Similar to before, we start with a client. However, we start in this case with a client that can absolutely do nothing (it might as well be client = null) .

Once we get an access token back from the backend, we can actually do calls to FaunaDB.
What is different? This access token can be much shorter-lived (it would be inconvenient to log in all the time in the frontend-only case) since we can do a silent login via the refresh token and/or on a refresh we can also retrieve a new access token to continue working, e.g. refreshing the page won’t log you out.

How to implement the token logic.

There are many ways to do that, but the most important thing is that you have short-lived token in the frontend. This is the reason why the example is not out there yet, although you can implement that already yourself, we are going to make it easier.

Assume that ttl on tokens is perfectly respected than we can take this approach:

Access tokens

We have Accounts (or Users), as usual. Access tokens are regular FaunaDB tokens with a ttl on those documents. We set the ttl to be 10 minutes for example.

Refresh tokens

Refresh tokens are ideally on a second collection which I call ‘sessions’ to nicely have different roles for refresh tokens vs access tokes. The only thing I would allow it to do is provide a new access token for the same account as the previous access token, and have the necessary permissions to delete tokens in case of logout (or in case we detect some anomaly (e.g. two times same refresh token used). For example, these session documents could look as follows.

{
  "ref": Ref(Collection("session"), "269138757140087303"),
  "ts": 1592929576040000,
  "data": {
    "account": Ref(Collection("accounts"), "269138414854472198"),
  }
}

They are linked to the account for which they will act.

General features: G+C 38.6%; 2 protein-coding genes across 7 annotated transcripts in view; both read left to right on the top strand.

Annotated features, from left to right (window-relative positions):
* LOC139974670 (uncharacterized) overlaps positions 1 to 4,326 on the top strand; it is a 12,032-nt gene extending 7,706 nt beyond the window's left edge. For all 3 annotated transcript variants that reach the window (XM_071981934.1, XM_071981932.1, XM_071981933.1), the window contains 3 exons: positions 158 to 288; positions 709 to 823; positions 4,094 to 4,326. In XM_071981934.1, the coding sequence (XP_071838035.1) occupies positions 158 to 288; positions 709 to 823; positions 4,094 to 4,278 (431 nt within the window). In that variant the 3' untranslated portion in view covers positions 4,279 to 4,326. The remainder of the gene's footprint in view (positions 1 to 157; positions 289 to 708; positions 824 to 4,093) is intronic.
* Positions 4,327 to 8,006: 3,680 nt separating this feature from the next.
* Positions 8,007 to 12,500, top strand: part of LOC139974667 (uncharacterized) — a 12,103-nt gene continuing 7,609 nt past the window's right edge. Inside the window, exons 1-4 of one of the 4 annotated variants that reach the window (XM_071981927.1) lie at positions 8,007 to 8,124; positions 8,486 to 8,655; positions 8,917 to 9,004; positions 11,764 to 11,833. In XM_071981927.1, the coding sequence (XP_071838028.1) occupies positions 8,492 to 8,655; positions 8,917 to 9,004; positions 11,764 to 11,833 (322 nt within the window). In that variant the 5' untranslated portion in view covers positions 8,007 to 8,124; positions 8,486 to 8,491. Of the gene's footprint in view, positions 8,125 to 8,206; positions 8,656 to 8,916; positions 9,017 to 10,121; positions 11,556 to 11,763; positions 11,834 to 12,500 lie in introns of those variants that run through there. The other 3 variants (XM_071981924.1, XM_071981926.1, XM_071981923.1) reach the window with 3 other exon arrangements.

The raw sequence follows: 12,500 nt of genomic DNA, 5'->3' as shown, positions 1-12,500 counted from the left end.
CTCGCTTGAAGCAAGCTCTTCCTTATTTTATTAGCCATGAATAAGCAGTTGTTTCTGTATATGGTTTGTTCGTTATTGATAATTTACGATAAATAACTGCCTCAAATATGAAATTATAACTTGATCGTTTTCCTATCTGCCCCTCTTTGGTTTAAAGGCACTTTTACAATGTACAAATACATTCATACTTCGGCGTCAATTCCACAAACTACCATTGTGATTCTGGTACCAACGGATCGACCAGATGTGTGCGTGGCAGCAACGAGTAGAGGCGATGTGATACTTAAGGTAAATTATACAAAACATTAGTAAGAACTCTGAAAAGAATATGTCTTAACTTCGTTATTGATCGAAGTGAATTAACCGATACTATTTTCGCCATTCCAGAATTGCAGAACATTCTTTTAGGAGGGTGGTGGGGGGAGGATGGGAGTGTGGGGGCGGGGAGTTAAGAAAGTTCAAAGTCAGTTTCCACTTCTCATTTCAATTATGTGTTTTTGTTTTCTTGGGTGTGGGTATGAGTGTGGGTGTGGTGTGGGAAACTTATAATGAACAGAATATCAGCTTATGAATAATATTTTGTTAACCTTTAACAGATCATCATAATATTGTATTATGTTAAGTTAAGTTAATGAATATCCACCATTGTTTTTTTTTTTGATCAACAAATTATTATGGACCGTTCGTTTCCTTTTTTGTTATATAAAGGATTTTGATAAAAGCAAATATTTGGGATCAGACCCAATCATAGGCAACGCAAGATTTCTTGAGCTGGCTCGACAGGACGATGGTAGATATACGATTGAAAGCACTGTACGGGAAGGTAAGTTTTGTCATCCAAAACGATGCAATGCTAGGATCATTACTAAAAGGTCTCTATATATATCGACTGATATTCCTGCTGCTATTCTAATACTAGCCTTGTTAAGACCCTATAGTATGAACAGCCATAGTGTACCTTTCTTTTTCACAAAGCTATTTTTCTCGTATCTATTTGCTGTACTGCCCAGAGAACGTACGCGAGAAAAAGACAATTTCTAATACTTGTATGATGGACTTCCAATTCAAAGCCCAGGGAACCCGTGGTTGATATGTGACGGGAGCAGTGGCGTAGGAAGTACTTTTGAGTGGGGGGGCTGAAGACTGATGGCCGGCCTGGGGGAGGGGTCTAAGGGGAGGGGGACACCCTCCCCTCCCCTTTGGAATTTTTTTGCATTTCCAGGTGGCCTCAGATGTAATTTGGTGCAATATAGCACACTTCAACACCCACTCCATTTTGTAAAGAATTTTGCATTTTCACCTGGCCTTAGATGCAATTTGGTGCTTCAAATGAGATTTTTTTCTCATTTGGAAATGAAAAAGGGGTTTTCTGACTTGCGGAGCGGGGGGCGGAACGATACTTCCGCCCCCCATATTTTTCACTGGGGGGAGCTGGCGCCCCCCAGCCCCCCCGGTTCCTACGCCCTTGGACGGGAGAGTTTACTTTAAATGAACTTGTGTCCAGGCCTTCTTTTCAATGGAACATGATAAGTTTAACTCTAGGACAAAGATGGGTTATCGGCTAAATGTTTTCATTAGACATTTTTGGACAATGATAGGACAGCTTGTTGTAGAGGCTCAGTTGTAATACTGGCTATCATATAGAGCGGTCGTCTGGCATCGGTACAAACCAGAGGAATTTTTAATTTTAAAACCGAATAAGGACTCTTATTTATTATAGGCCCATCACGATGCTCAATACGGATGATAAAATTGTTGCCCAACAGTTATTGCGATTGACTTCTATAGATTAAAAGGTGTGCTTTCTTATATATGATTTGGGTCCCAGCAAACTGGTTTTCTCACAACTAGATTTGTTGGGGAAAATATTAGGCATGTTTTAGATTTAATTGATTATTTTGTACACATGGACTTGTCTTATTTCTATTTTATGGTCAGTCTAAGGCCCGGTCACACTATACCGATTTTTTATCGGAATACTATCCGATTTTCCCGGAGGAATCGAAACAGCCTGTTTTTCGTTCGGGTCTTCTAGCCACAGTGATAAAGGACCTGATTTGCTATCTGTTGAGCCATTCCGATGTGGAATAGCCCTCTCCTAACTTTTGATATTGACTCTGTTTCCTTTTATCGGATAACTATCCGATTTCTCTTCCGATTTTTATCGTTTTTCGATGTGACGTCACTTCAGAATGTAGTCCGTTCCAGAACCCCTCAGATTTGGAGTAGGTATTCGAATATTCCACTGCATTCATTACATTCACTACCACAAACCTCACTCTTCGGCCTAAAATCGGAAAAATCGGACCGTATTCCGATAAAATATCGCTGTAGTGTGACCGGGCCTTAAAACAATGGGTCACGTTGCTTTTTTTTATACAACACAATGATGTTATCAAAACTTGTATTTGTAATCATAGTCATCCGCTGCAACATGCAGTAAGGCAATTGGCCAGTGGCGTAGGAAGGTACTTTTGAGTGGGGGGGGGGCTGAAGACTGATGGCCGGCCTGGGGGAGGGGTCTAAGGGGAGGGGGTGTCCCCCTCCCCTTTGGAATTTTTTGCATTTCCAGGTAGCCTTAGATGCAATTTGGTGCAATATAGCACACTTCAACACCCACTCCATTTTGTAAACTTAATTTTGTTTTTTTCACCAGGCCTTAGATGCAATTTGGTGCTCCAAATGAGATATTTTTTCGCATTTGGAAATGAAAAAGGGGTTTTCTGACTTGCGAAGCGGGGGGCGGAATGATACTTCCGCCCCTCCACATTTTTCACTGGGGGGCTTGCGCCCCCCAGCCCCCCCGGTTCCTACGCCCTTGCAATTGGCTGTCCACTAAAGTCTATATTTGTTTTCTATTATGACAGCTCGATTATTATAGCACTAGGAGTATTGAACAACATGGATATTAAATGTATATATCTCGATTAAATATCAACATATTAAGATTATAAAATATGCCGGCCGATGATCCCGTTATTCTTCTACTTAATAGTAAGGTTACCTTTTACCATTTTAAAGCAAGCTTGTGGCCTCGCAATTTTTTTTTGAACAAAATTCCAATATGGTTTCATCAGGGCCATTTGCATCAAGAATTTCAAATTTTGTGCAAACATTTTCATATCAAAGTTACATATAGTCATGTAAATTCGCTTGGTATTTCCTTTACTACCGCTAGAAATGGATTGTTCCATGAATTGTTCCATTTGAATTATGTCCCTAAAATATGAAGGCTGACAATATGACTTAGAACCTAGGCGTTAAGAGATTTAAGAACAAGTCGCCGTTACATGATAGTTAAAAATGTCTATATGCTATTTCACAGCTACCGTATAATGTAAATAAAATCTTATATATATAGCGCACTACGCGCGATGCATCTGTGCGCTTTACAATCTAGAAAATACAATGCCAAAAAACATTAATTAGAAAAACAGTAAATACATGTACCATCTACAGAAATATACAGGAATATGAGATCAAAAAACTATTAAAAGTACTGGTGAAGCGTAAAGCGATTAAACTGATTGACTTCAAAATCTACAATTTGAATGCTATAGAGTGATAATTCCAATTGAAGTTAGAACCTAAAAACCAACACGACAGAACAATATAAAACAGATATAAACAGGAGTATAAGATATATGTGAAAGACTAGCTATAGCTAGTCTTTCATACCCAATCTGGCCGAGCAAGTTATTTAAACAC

The actual ‘refresh token’ will be a token for the session document.

Creation of access/refresh tokens

The creation could then look like this:

Logging in

When we look at the login logic (this is the FQL that will be put into a UDF function), it could look like this. Basically we are going to use Identify instead of Login to verify the Identity. And if it’s valid we’ll create both an access token as the session as the refresh token on that session.

And then it’s of course important how we store it. Access token is sent to the frontend.
Refresh token is stored in the httpOnly cookie.

Refresh

On a refresh of the page, you can then verify whether there is a refresh token. If there is… use it in your client (assume it’s privileges) and call the logic to refresh the token (‘refresh_token’)

That logic is essentially going to generate a new access token and/or access token.
In that part, there are many choices to make… hence why I have to write it out decently. You could try to detect whether a refresh token is used twice, but you have to be careful about multiple tabs. You could let your refresh token live forever. You can chose to revoke the access token in a refresh, but you again have to be careful about multiple tabs. Another solution is not to revoke access tokens in a refresh at all… under the assumption that you don’t care since they are short-lived.

I’ll try to write the different options out and provide a full example.